NOTE: As a Java developer you may be tempted to create the file as DockerFile. Don’t do this. The Maven Plugin we cover later won’t see your file if it’s CamelCase. I learned this lesson the hard way.

CentOS

We’ll start our Docker image off by using the CentOS image from Docker hub.

Dockerfile

Installing Oracle Java

The following lines in our dockerfile will install wget into the image using the yum package installer, download the Oracle Java JDK from Oracle using wget, then configure Java on the machine.

Dockerfile

Installing the Spring Boot Executable Jar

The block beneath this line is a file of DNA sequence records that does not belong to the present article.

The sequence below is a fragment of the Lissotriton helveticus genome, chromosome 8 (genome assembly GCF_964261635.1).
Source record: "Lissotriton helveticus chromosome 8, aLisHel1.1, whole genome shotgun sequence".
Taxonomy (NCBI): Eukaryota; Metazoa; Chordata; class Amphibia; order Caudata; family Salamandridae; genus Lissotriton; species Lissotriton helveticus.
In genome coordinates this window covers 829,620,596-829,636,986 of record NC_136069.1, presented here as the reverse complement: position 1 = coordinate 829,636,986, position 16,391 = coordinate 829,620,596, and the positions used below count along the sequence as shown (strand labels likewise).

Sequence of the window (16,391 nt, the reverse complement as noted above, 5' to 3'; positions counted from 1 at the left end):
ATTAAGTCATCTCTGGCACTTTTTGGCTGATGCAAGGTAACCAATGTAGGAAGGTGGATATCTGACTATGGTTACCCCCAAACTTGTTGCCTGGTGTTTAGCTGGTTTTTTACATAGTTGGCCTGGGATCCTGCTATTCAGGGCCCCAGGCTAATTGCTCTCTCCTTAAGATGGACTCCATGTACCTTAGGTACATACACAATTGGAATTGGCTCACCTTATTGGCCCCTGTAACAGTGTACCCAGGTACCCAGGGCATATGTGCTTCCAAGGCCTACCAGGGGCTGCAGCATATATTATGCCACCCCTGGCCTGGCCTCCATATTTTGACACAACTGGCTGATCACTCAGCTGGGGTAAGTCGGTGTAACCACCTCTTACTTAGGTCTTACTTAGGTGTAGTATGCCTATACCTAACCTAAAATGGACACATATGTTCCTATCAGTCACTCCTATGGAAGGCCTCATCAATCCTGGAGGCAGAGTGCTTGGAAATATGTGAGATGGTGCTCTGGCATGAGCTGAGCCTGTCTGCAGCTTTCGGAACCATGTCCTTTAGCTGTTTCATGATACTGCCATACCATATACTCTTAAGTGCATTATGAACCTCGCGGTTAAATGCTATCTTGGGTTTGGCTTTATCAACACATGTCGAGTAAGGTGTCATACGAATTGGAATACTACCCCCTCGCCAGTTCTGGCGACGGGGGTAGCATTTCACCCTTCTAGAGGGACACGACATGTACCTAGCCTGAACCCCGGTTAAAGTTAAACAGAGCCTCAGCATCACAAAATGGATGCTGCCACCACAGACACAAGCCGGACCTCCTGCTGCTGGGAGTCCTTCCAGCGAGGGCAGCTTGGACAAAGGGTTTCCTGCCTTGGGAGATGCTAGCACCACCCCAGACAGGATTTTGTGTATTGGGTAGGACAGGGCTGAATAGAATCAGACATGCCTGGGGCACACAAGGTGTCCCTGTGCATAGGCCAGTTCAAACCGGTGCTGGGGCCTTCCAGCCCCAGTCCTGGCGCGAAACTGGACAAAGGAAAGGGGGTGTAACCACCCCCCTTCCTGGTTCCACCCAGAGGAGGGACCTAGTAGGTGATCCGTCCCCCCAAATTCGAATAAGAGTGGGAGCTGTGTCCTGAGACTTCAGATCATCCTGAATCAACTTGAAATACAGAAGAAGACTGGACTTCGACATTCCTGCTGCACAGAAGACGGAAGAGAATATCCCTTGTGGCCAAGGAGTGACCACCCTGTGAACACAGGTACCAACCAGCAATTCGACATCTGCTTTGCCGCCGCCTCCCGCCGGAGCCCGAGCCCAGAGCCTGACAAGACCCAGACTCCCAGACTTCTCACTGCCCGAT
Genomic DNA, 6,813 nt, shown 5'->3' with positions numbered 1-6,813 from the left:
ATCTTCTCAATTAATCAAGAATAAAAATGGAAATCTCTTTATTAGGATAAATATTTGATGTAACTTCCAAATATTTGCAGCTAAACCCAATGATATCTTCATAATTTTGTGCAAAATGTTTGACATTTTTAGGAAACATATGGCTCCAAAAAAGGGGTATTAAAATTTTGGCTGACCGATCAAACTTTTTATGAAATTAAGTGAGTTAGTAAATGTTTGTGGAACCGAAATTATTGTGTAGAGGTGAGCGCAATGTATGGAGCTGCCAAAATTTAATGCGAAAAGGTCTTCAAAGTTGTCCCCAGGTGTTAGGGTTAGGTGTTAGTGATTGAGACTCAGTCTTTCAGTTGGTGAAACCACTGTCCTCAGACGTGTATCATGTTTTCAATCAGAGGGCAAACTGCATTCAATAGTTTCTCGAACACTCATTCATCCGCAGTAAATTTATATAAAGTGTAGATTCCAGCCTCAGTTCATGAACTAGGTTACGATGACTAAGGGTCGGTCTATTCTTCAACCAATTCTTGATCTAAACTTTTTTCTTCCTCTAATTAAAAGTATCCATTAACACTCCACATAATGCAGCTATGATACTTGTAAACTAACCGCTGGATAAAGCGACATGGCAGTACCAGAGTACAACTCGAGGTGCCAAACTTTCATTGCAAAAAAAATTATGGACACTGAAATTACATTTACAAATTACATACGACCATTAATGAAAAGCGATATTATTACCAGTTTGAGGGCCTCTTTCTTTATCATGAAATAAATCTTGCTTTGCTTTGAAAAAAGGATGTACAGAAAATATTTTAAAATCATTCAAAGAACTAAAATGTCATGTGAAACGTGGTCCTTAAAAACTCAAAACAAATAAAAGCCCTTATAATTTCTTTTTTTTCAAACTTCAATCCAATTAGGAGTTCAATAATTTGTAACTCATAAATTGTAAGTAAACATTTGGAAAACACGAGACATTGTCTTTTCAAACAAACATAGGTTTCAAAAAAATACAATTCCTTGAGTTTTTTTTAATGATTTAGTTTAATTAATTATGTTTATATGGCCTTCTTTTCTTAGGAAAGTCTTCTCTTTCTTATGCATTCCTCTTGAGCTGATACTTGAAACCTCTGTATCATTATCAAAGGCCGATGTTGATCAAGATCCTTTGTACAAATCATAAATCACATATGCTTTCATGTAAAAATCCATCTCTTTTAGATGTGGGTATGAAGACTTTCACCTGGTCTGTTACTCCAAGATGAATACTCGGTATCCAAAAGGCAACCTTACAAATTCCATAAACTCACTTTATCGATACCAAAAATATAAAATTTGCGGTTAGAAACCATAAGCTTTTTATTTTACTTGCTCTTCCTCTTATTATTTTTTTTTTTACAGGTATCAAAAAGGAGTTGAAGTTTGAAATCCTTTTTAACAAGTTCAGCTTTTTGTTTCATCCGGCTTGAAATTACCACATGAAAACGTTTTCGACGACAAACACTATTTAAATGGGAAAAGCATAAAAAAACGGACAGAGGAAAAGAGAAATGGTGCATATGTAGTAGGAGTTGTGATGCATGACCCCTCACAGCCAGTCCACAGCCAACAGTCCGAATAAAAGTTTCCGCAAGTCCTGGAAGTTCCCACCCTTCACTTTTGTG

In this section of the Dockerfile, we are:

  • Adding a /tmp volume. Docker will map this to to /var/lib/docker on the host system. This is the directory Spring Boot will configure Tomcat to use as its working directory.
  • The ADD  command adds the Spring Boot executable Jar into our Docker image.
  • The RUN  command is to ‘touch’ the JAR and give it a modified date.
  • The ENTRY  point is what will run the jar file when the container is started.

I learned about these configuration settings from a post from the Pivotal team here.

Dockerfile

Complete Dockerfile

Here is the complete Dockerfile.

Dockerfile

Building the Docker Image Using Maven

Naturally, we could build our Docker image using docker itself. But this is not a typical use case for Spring developers. A typical use case for us would be to use Jenkins to generate the Docker image as part of a CI build. For this use case, we can use Maven to package the Spring Boot executable JAR, then have that build artifact copied into the Docker image.